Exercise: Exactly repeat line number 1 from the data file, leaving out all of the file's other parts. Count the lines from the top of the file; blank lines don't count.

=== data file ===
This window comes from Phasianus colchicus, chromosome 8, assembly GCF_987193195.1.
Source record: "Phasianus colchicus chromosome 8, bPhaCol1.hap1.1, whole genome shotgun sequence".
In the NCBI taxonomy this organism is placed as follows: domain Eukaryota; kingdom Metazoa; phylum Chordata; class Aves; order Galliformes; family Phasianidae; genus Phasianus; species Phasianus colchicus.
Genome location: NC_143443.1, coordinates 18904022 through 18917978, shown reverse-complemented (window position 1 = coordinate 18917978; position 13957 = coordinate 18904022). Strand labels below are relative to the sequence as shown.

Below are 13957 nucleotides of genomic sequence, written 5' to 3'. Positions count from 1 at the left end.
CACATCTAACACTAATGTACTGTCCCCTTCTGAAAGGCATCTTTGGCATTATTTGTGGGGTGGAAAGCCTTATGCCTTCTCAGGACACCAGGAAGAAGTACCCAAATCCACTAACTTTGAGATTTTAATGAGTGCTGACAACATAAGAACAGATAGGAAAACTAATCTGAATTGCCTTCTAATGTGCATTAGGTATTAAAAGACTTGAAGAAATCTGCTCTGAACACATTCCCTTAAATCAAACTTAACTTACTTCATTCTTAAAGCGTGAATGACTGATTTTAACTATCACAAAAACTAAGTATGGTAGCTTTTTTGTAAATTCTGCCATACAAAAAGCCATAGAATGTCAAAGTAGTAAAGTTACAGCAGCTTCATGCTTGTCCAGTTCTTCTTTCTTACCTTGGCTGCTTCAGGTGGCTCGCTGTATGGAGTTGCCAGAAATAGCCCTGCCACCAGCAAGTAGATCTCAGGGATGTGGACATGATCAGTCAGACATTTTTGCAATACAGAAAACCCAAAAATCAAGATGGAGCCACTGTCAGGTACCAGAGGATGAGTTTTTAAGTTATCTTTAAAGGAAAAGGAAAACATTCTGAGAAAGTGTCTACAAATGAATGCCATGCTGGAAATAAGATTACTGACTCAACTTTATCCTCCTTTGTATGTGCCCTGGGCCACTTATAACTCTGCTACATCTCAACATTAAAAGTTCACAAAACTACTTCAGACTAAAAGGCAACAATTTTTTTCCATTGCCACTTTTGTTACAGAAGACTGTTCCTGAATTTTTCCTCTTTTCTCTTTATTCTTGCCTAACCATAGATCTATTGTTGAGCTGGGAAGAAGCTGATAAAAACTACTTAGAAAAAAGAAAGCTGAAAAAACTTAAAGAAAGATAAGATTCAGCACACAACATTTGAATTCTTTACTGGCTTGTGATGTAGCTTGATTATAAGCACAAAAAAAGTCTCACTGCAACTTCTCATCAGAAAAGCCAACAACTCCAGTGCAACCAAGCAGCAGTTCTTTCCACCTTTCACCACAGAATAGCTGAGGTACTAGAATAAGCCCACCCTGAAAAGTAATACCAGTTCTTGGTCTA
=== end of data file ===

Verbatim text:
This window comes from Phasianus colchicus, chromosome 8, assembly GCF_987193195.1.